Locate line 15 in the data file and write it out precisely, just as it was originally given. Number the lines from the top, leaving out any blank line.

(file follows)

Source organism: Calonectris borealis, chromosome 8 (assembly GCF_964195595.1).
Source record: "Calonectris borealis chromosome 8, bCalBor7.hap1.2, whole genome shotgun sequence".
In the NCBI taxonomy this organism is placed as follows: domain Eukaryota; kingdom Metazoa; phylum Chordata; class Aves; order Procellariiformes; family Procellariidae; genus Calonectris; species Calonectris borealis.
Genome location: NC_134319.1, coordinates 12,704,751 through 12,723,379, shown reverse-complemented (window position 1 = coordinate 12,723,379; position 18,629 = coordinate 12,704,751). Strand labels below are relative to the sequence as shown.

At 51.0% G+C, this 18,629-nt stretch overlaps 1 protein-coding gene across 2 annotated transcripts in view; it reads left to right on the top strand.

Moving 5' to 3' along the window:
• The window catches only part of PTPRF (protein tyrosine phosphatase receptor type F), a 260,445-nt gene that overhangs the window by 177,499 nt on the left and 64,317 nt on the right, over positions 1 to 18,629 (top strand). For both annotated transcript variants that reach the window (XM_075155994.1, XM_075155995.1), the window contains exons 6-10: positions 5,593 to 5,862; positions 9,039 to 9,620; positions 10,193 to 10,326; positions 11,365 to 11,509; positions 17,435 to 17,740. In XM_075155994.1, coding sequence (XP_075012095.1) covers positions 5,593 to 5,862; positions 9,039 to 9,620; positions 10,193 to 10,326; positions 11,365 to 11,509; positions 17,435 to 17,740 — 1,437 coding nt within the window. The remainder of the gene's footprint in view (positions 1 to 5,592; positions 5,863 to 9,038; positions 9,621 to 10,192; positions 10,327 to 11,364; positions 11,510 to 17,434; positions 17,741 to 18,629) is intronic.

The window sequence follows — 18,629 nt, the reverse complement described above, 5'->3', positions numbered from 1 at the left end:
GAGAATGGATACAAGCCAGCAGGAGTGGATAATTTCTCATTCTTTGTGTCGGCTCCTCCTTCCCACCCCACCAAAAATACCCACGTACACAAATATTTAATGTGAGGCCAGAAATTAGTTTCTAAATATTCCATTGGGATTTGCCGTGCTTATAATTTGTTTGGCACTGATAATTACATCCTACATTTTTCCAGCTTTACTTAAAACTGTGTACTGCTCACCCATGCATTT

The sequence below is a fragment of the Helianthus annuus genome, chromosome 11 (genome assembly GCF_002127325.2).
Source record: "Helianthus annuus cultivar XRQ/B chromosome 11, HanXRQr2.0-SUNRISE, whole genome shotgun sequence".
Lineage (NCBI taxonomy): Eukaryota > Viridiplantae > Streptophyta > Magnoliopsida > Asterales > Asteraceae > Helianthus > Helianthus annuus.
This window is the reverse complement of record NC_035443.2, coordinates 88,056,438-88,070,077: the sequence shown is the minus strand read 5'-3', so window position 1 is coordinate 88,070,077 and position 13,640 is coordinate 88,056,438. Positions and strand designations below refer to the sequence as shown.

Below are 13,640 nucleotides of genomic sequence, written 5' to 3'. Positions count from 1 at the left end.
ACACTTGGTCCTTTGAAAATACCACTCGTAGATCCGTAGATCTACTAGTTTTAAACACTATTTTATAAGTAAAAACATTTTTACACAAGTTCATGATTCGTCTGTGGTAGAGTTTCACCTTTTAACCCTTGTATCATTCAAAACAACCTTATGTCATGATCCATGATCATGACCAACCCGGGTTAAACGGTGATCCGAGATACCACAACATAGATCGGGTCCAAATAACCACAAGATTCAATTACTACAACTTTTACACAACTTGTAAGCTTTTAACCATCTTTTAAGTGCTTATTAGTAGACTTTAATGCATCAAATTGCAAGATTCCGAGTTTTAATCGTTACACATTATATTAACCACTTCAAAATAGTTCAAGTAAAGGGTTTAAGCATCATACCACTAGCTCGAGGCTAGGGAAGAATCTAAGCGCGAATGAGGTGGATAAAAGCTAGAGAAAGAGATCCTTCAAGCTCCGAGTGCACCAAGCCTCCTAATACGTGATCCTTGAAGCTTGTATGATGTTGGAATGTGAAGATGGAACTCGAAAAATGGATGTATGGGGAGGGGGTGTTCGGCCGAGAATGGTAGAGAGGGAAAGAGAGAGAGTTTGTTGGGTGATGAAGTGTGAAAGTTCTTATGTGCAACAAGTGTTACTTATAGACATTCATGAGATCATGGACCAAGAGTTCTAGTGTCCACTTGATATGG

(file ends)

ACACTTGGTCCTTTGAAAATACCACTCGTAGATCCGTAGATCTACTAGTTTTAAACACTATTTTATAAGTAAAAACATTTTTACACAAGTTCATGATTCGTCTGTGGTAGAGTTTCACCTTTTAACCCTTGTATCATTCAAAACAACCTTATGTCATGATCCATGATCATGACCAACCCGGGTTAAACGGTGATCCGAGATACCACAACATAGATCGGGTCCAAATAACCACAAGATTCAATTACTACAACTTTTACACAACTTGTAAGCTTTTAACCATCTTTTAAGTGCTTATTAGTAGACTTTAATGCATCAAATTGCAAGATTCCGAGTTTTAATCGTTACACATTATATTAACCACTTCAAAATAGTTCAAGTAAAGGGTTTAAGCATCATACCACTAGCTCGAGGCTAGGGAAGAATCTAAGCGCGAATGAGGTGGATAAAAGCTAGAGAAAGAGATCCTTCAAGCTCCGAGTGCACCAAGCCTCCTAATACGTGATCCTTGAAGCTTGTATGATGTTGGAATGTGAAGATGGAACTCGAAAAATGGATGTATGGGGAGGGGGTGTTCGGCCGAGAATGGTAGAGAGGGAAAGAGAGAGAGTTTGTTGGGTGATGAAGTGTGAAAGTTCTTATGTGCAACAAGTGTTACTTATAGACATTCATGAGATCATGGACCAAGAGTTCTAGTGTCCACTTGATATGG